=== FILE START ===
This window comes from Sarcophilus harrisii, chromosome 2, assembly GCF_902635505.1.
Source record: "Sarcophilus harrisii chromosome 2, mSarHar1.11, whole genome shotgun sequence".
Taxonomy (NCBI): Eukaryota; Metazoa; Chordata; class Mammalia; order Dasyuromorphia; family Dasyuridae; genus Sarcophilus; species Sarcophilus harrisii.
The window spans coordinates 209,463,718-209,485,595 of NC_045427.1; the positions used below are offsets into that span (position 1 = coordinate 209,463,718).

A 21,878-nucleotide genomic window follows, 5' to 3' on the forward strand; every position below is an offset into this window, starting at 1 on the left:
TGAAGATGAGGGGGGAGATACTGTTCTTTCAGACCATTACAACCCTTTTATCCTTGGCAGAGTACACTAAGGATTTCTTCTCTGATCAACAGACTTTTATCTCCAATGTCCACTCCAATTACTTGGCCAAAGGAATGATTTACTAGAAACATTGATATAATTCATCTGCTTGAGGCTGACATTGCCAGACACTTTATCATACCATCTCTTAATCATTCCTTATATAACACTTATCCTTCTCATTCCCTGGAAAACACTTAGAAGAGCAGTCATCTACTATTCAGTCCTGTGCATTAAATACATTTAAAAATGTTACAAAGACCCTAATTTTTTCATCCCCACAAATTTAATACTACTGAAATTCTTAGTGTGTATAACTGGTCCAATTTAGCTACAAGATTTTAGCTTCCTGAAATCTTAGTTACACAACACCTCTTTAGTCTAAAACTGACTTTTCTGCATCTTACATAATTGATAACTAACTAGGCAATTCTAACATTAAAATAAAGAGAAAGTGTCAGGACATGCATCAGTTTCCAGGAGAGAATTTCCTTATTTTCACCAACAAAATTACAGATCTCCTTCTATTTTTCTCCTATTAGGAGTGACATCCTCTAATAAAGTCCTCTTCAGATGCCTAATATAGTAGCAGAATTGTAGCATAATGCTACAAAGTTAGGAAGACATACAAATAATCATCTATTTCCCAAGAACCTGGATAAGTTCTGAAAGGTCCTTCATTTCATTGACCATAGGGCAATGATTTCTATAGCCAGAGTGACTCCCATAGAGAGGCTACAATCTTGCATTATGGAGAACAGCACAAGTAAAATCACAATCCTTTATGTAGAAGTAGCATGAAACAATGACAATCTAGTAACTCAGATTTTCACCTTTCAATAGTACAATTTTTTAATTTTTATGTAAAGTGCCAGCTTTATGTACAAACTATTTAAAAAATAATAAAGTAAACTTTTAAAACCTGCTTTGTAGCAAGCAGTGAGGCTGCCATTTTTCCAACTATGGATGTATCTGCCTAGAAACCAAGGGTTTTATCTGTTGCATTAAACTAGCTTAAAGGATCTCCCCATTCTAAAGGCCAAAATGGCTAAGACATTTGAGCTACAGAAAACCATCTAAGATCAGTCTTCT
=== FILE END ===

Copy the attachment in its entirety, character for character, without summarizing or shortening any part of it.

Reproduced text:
This window comes from Sarcophilus harrisii, chromosome 2, assembly GCF_902635505.1.
Source record: "Sarcophilus harrisii chromosome 2, mSarHar1.11, whole genome shotgun sequence".
Taxonomy (NCBI): Eukaryota; Metazoa; Chordata; class Mammalia; order Dasyuromorphia; family Dasyuridae; genus Sarcophilus; species Sarcophilus harrisii.
The window spans coordinates 209,463,718-209,485,595 of NC_045427.1; the positions used below are offsets into that span (position 1 = coordinate 209,463,718).

A 21,878-nucleotide genomic window follows, 5' to 3' on the forward strand; every position below is an offset into this window, starting at 1 on the left:
TGAAGATGAGGGGGGAGATACTGTTCTTTCAGACCATTACAACCCTTTTATCCTTGGCAGAGTACACTAAGGATTTCTTCTCTGATCAACAGACTTTTATCTCCAATGTCCACTCCAATTACTTGGCCAAAGGAATGATTTACTAGAAACATTGATATAATTCATCTGCTTGAGGCTGACATTGCCAGACACTTTATCATACCATCTCTTAATCATTCCTTATATAACACTTATCCTTCTCATTCCCTGGAAAACACTTAGAAGAGCAGTCATCTACTATTCAGTCCTGTGCATTAAATACATTTAAAAATGTTACAAAGACCCTAATTTTTTCATCCCCACAAATTTAATACTACTGAAATTCTTAGTGTGTATAACTGGTCCAATTTAGCTACAAGATTTTAGCTTCCTGAAATCTTAGTTACACAACACCTCTTTAGTCTAAAACTGACTTTTCTGCATCTTACATAATTGATAACTAACTAGGCAATTCTAACATTAAAATAAAGAGAAAGTGTCAGGACATGCATCAGTTTCCAGGAGAGAATTTCCTTATTTTCACCAACAAAATTACAGATCTCCTTCTATTTTTCTCCTATTAGGAGTGACATCCTCTAATAAAGTCCTCTTCAGATGCCTAATATAGTAGCAGAATTGTAGCATAATGCTACAAAGTTAGGAAGACATACAAATAATCATCTATTTCCCAAGAACCTGGATAAGTTCTGAAAGGTCCTTCATTTCATTGACCATAGGGCAATGATTTCTATAGCCAGAGTGACTCCCATAGAGAGGCTACAATCTTGCATTATGGAGAACAGCACAAGTAAAATCACAATCCTTTATGTAGAAGTAGCATGAAACAATGACAATCTAGTAACTCAGATTTTCACCTTTCAATAGTACAATTTTTTAATTTTTATGTAAAGTGCCAGCTTTATGTACAAACTATTTAAAAAATAATAAAGTAAACTTTTAAAACCTGCTTTGTAGCAAGCAGTGAGGCTGCCATTTTTCCAACTATGGATGTATCTGCCTAGAAACCAAGGGTTTTATCTGTTGCATTAAACTAGCTTAAAGGATCTCCCCATTCTAAAGGCCAAAATGGCTAAGACATTTGAGCTACAGAAAACCATCTAAGATCAGTCTTCT